Newsletter: April on Maui

“Hawaiian Alphabet” by Caroline Killhour

Olelo Hawaii

The Hawaiian Language

The Hawaiian language is one of the oldest living languages in the world. Today, only about .1% of the people who live in Hawaii speak its native tongue.
Before 1820, Hawaiian was strictly an oral language. Missionaries at that time standardized a written version of the Hawaiian Language so they would be able to convey the messages of the Bible to the Hawaiian people.
The Hawaiian Language was banned from schools and government use for 80 years when Hawaii was annexed as a territory of the United States. Today, it is estimated that about 8,000 people can speak and understand the language fluently.

The Hawaiian Language is 13 letters- as seen in Caroline Killhour’s original print above, (five vowels and eight consonants, one being an ‘okina)
The ‘okina indicates a break in the sound, and is considered a consonant because it’s presence can change the meaning of a word. (kai = sea / ka’i = to lead)
Another grammatical mark in the Hawaiian Language is the kahako, (a line – over a vowel.) This symbol indicates the speaker to drag out the vowel.
Four basic rules in the Hawaiian Language
All words end in a vowel, Every consonant is followed by at least one vowel,
Every syllable ends in a vowel, & Two consonants never appear next to each other. 

“The Hawaiian language is quite unusual because when the original Polynesians came in their canoes, most of their consonants were washed overboard in a storm, and they arrived here with almost nothing but vowels.” -Dave Barry

New artist to Maui Hands

Sam Resuression

Sam is a Maui based artist that has been doing artwork for 50 years. Sam specializes in intricate fine line work on a plethora of mediums such as scrimshaw, marlin bills, glass, metal, and wood amongst many others. As an avid paddler,  Sam also customizes native Hawaiian paddles and enjoy’s customizing ohana signs. Sam enjoys working one on one with his clients to create custom artwork you can’t find anywhere else.
Available at Maui Hands in Makawao

This month on Maui:

Celebrate National Park Week


Haleakala National Park on Maui is celebrating National Park week by offering free entrance on Saturday April 20th.
Visitors are encouraged to explore Haleakala, which is home to more endangered species than any other US National Park.
Entrance fees are normally $25 per vehicle, so we encourage you to take advantage of the free entrance offered in mid April.


Haleakala National Park
April 20th, 2019

Maui School Ho’olaule’a’s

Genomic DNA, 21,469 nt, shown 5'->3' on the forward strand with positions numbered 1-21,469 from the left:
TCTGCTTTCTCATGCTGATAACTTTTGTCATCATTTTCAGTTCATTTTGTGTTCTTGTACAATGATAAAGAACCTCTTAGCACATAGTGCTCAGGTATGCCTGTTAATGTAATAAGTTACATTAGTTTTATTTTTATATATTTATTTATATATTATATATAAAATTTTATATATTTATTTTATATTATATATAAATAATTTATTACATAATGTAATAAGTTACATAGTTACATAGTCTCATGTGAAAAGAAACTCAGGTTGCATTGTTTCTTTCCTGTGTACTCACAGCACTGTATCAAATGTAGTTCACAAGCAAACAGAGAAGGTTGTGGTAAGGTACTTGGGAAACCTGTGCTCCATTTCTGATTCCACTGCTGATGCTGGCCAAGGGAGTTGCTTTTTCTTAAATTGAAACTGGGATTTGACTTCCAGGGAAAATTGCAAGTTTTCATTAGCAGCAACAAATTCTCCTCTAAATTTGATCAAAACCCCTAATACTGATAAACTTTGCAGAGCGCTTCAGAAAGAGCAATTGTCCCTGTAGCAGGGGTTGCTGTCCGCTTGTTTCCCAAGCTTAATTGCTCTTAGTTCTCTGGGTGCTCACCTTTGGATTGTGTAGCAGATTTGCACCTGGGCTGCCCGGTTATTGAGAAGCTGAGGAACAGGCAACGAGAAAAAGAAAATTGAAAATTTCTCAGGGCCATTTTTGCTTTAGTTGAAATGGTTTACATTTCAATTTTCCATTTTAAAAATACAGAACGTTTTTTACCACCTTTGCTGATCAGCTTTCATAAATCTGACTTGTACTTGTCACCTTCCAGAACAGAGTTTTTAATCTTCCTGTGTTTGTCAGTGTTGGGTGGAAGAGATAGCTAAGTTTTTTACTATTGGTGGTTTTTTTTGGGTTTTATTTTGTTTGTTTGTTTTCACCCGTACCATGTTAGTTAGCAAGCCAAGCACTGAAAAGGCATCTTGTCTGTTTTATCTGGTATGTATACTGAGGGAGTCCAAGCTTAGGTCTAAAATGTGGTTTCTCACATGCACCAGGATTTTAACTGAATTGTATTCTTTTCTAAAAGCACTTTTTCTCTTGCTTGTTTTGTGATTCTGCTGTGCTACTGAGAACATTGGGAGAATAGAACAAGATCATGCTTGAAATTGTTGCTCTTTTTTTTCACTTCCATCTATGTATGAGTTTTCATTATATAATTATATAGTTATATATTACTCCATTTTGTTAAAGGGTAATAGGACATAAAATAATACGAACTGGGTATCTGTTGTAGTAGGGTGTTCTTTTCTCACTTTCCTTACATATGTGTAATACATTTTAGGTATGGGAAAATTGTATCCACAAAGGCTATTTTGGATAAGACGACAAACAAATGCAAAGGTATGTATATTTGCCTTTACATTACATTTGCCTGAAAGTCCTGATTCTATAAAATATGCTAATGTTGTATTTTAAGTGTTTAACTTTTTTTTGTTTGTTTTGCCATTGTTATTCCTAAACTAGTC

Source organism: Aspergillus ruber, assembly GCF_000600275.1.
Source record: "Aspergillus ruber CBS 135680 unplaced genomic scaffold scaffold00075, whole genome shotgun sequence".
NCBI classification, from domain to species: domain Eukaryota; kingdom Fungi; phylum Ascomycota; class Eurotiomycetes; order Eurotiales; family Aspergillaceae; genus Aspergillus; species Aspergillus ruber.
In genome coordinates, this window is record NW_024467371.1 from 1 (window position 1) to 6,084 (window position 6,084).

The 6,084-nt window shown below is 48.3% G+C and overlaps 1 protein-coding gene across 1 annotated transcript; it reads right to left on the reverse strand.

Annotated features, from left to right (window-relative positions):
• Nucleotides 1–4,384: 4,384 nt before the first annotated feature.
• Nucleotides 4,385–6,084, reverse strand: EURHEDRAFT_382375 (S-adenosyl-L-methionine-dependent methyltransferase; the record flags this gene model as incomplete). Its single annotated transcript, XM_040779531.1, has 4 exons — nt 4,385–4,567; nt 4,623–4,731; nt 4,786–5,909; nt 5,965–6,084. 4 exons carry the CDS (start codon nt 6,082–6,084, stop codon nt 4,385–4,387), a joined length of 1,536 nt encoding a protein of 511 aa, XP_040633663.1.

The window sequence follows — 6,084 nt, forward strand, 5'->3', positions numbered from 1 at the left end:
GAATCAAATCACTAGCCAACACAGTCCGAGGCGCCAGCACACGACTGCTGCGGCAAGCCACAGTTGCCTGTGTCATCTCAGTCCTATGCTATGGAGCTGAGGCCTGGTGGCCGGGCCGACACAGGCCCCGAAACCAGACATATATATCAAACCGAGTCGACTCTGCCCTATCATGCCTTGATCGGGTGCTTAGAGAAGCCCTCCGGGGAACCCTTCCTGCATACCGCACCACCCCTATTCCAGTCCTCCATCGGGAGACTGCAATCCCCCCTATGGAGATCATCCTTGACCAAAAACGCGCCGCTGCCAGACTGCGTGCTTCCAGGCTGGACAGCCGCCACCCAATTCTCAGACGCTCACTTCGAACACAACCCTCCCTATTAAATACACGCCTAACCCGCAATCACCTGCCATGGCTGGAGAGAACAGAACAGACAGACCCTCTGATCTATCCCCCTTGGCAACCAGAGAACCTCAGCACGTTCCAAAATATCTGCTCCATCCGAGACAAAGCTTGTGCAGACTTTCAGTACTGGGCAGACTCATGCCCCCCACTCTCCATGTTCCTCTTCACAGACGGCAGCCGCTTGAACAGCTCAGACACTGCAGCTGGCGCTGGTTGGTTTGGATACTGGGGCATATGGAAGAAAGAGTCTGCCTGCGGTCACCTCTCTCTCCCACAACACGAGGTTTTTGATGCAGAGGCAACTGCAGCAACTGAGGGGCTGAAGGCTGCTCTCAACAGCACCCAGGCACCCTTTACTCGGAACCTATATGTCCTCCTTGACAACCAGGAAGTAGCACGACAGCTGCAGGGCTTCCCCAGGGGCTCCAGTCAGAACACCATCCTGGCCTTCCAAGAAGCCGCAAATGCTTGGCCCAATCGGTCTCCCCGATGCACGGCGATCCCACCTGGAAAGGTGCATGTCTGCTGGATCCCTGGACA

Many public and private schools on Maui host festivals (or Ho’olaule’a) in the month of April. 
It is a way for the schools to fund raise, while offering a great time for the entire family!
Local crafts and food are available, as well as activities such as games, face painting, bounce houses, silent auctions, and local entertainment. 

Kamehameha School – April 13th from 9a – 2p
Haiku Elementary – April 27th from 9a – 4p
Pu’u Kukui Elementary – April 27th 2p – 6p


Panna’s Pono and Auwe!

Pono (Righteous)

Hawaii Ranked the 9th Best State for Women

A report released by WalletHub last month ranks the State of Hawai’i as the 9th best for Women – in honor of Women’s History Month.
Hawai’i was rated in the top 10 for categories such as women’s unemployment rate, life expectancy, women-owned businesses, quality of women’s hospitals and more.
Minnesota, Massachusetts, and North Dakota topped the list, while Mississippi and Lousiana came in last.

Auwe (Oops)

Invasive Snake found on Oahu

Last month an Oahu farmer and his nephew found a 5 foot Boa Constrictor in Kunia. While non-venomous, Boa Constrictors and all snakes pose a serious threat to Hawai’i’s environment.
Many species prey on birds and their eggs, increasing the threat to endangered native wildlife. Larger snakes can also be a danger to the public and small pets. Keep Hawai’i snake free!


We are very lucky to represent the work of so many talented local artists.  For many years, we have facilitated our Artist in Residence program that offers clients the opportunity to meet some of our artists,  learn more about their artistic process and talk story. We hope you will join us one day and meet one of our incredible artists.

Ariel Quiroz, portrait artist. Sundays in April from 10a – 2p
Christine Halton, mixed media artist. Wednesday the 17th from 3p – 6p

Christine Halton,
mixed media artist. Wednesday the 17th from 11a – 2p
Audra Corns, mixed-metal jeweler.Thursdays in April from 10a – 6p
Stacy Vosberg, acrylic painter. Saturday April 6th, & Fridays the 12th, 19th, and 26th,
from 11a – 2p

Christine Halton,
mixed media artist. Tuesday the 9th, from 11a – 3p
John Ensign, acrylic painter. Thursdays the 18th & 25th from 11a – 3p

For Makawao’s 3rd Friday town party (19th) from 4p – 8p
Basket Weavers
Kimberlie Crawford & Carmen Schenck

Steve Rinaldi, oil painter. Wednesdays in April from 11a – 3p

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